You're not kidding yourself when you eat it. You know it's junk food. But it's the best junk food. Particularly late at night, in front of the TV, while binging on Netflix.

And if you live in Tustin/Santa Ana/Irvine, there's yet another joint where you can pick one up, scarf it down, and feel guilty for days. I got mine at the brand new Alberto's on Newport near Walnut, in what used to be Omega Burgers.

The price is a little more expensive these days than I remember--around $7 for the half order. And you should always opt the half since the difference between it and the full order is nominal. It's still worth it, though, especially when you consider how little $7 can get you elsewhere.

If you go, you should always ask for the pickled carrots, which are free. Think of it as the card that goes with your nacho bouquet. Just be careful not to make these nachos too much of a habit, or else you might actually get a bouquet with a card that says "Get Well Soon!"

14551 Newport Ave
Tustin, CA 92780

TRADE - Irvine

Sunday, July 02, 2017

Ten Asian Bistro - Newport Beach

Buddhas are fixtures in a lot of Asian restaurants. Go to a traditional Vietnamese joint in Little Saigon, Thai Nakorn in Garden Grove, or Chinese place in San Gabriel Valley and you're likely to see a small Buddha statue set in some quiet corner surrounded by offerings and incense--they're essentially religious shrines used by the business owner for prayer and to bring good luck.

But here at Ten Asian Bistro in Newport Beach, the Buddha is interior design, decorative kitsch, theming, eye-candy...tchotchkes. There are so many Buddhas placed at random spots throughout the restaurant, I lost count.

I saw Chinese Buddhas, Thai Buddhas, Buddhas that might not have even been Buddhas.

The food Ten serves here, of course, is non denominational. It's literally all over the map. I had sashimi, a caterpillar roll, uni sushi, which were all Japanese, but I then chased them with a Chinese banquet-style honey-glazed walnut shrimp. If I wanted, I could've gotten pad Thai or something Vietnamese. And it was all decent to good--Asian food aimed not for the Asian palate, per se, but the palate who generally knows Asian flavors and is willing to pay a Newport Beach premium not to schlep it to four different restaurants to have all of it together, on the same plate.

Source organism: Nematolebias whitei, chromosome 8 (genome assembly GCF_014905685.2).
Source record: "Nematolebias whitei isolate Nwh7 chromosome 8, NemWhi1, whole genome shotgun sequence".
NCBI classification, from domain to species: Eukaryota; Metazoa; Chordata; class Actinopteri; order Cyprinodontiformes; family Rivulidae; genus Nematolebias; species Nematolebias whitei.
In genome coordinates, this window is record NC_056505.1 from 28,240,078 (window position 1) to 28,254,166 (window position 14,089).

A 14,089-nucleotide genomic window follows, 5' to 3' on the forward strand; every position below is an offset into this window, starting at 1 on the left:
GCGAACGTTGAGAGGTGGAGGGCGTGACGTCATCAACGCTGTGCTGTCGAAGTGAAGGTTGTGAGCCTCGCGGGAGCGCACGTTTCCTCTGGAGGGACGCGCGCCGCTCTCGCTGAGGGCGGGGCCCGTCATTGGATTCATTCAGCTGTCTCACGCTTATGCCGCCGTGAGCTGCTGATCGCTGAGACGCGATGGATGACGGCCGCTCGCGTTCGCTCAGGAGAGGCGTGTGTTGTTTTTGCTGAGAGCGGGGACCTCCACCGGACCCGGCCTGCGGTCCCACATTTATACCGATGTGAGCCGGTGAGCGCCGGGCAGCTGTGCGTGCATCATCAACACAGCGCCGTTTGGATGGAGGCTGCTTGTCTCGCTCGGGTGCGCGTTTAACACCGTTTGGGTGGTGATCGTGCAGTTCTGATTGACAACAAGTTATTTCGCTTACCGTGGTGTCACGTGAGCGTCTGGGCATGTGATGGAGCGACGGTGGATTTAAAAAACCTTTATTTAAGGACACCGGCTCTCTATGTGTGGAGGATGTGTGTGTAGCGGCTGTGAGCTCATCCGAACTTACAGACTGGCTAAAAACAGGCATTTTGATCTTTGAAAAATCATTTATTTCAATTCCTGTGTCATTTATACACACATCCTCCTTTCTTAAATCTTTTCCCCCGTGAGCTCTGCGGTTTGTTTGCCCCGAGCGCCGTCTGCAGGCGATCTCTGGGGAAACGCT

Don't get me wrong: there were Asians there enjoying it. Some of them might also be Buddhist. And as far as I can tell, none were offended that the symbol of their religion has the same function here as an Elvis jacket at a Hard Rock Cafe. Neither was I. In fact, it tickled me so much that I tried to take pictures of all the Buddhas as though I were on a scavenger hunt.

But it did make me think of how a restaurant with Christian symbols and Jesus statues all over the place might make people feel.

And what kind of food would it serve?

Ten Asian Bistro
4647 MacArthur Blvd.
Newport Beach, CA 92660

OC Weekly Summer Issue - Jewish Food in Montreal

Sunday, June 25, 2017

I Had Better Food at Aria's Lemongrass than at Lotus of Siam

I thought I knew what to expect at Lemongrass.

It is, after all, an Asian restaurant inside a casino. Past experiences with other Asian restaurants inside other casinos told me I was in for yet another ham-fisted attempt at Thai, Chinese, or a combination of the two. And it was going to cost me twice as much as what I'd usually pay at an actual Thai or Chinese joint.

But when you're given hotel credit to be spent on food and your choice of where to spend it includes restaurants from Michelin and James Beard-award winning chefs, you have to settle on what will stretch your money the farthest.

So Lemongrass it was, because even in a high-priced Vegas casino like Aria, Asian food is always cheaper than the next alternative.

However, I'm glad to report that Lemongrass did not suck. In fact, it was spectacular.

The pineapple fried rice we ordered was light enough on the curry powder that it left a good impression rather an overpowering one. The pad see ew was textbook, with the gailan crisp, the meat velvety, and the noodles absorbing not only the sweet soy seasonings but the "breath" of the wok.

And there was a crab omelette that had so much crab meat, every bite was like discovering a trove of buried treasure.

Best of all was the chicken larb, which was so spicy, so funky, so well-constructed of fish sauce, rice powder, lime, and tons of chilies, that it made me question my entire way of thinking: Asian restaurants inside casinos CAN BE good!

I would even say this particular experience was BETTER than the last time I ate all the usual Issan favorites at Lotus of Siam, Vegas's highly lauded Thai restaurant. And it had nothing to do with the fact that this meal was essentially free!

ARIA Resort & Casino Las Vegas
3730 S Las Vegas Blvd
Las Vegas, NV 89109

2145 Pizza - Costa Mesa